Lost Tree, Found Girl

I had a funny morning the other day, and I don’t know why, but I picked a few weeds, and began thinking about my garden growing up, and the amazing tree in my backyard. I would escape into that tree and read for hours on end. I could hide from the world, my chores, and just lose myself in a book. As I showered, a few of my thoughts strung together and I realized it was a poem. So, here it is.

Lost Tree, Found Girl

I used to climb a tree
When I was little
and I wanted to be free
But all I did
When I climbed that tree
was open a book
and read.

As I grew,
the tree grew with me
and in the pages of my book
I knew
When I was in that tree
I could be free
hidden in those leaves,
lost inside my fantasy,
I could stop

In those leaves
I was so many things –
A pirate, a princess,
a faerie with pretty wings,
a sorcerer, a swordsman
an angel with fury
in her being,
but most importantly,
I was
and could not be,

I came home
from school one day
and the tree was gone
an empty space
so lonely
stared right back at me
I wept
I despaired
I could no longer be free
I had to be
(I didn’t want to be!)

I grew up that day
and I saw the world,
all the ugly things
in the ugly world –
the hate
the hurt
the open wound
the mother’s tears
the hidden bruises
the dirt
the broken house
the broken girl –
and I hated it,
I didn’t want it,
I didn’t want
to be

I wanted to be –
the princess
with all her things,
the vengeful angel
with angry eyes
and flaming wings,
the swordsman
on a magic steed
always, always fighting
anyone, anyone,
anyone but

But as my eyes adjusted
I started to see,
it wasn’t so awful,
this being me,
there were kind words
to ease the hurt
A little word
could tease a smile
A simple gesture
could lighten the burden
Make the world
A little less ugly
A little less hateful,
and it became
a little less awful
this being

feet on the earth,
I saw the leaves
of other trees,
of other me’s
of all the could-haves
but never really
would-have-been me’s
and I was,

11 thoughts on “Lost Tree, Found Girl

  1. i loved that tree too. i missed it so much when it was gone. I remember the day I came home and it was gone. i also missed the flowering bushes that were on either side of the porch that were gone one day when i came home from school. i cant remember why she said she got rid of them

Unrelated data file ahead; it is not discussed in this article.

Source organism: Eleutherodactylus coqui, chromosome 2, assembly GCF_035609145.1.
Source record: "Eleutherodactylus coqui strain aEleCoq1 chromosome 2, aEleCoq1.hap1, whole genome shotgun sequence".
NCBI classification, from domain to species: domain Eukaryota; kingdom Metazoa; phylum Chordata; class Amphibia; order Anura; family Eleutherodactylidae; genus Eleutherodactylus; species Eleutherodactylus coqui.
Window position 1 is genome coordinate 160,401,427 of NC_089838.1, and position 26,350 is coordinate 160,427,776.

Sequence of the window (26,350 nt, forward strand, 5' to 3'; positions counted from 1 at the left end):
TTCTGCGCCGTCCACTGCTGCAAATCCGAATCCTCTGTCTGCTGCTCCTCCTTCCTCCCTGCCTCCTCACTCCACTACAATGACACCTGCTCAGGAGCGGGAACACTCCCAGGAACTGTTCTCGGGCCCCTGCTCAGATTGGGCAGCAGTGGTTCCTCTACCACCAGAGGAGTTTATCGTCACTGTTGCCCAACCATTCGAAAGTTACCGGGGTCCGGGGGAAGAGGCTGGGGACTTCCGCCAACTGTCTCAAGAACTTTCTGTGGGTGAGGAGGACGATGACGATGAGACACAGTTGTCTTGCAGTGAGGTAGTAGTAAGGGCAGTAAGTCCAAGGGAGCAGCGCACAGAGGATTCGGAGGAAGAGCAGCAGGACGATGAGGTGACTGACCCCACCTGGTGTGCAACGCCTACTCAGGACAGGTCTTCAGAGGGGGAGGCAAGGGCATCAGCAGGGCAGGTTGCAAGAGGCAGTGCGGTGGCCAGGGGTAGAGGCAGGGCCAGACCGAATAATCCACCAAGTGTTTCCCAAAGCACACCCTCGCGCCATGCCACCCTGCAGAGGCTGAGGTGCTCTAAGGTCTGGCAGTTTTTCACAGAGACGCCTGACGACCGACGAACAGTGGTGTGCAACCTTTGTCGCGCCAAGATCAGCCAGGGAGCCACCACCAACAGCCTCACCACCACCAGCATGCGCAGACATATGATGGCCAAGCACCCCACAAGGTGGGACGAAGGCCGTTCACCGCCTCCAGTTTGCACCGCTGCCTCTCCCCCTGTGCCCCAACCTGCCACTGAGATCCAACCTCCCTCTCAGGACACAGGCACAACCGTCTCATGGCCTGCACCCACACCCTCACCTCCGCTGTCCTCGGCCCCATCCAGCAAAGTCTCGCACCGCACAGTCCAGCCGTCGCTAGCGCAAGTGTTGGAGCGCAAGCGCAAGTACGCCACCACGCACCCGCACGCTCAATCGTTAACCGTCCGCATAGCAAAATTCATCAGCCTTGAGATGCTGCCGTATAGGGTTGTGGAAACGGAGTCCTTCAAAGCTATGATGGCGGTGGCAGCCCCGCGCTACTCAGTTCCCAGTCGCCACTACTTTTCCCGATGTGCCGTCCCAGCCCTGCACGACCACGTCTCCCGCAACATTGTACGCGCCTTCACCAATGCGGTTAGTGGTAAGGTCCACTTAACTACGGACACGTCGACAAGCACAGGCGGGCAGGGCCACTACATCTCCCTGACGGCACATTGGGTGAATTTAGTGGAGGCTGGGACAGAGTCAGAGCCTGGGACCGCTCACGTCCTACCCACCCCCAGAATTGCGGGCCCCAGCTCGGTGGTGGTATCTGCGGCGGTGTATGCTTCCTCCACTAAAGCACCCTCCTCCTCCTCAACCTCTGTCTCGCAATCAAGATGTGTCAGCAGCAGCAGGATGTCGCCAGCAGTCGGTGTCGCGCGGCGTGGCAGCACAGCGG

Liked by 3 people

    1. Mom later told me that the city had offered to cut it down for her for free, or she could pay for the repairs the branches were about to start doing to the telephone wires. So, she really didn’t have much of a choice or time to prepare us. The flowering bushes – she hated them because they reminded her of carnations, and she hated carnations with a passion because she said they were “cheap and fake.” The flowers on the bushes, though, they only lasted one-two days, and then they molded so the whole front of the house smelled like sweet mildew, which she didn’t like (she didn’t really know about it until Grampa G complained about it, since her sense of smell was horrible). Both decisions made sense in retrospect, it just made our house seem more…dismal? And, not like our childhood home.


  2. Absolutely beautiful. I didn’t escape to a tree, but I’m no stranger to these feelings. Reading this, I can even remember what it felt like being a kid, and that’s almost impossible these days. It put me in a mixed feel-y place, but that’s good.

    Liked by 1 person

    1. Oh, thank you, that means the world to me. It does almost feel impossible to be a kid these days, although I think sometimes I get to catch glimpses and feel the echos while watching my own kids discover the world around them. Thank you again!

      Liked by 1 person

  3. Wowza! I had no idea there were two of those trees, or two of those me’s. This is such lovely prose, the tale of the bittersweet acceptance of losing your tree and growing on without it. Thanks for such sweet beauty today.

    Liked by 1 person

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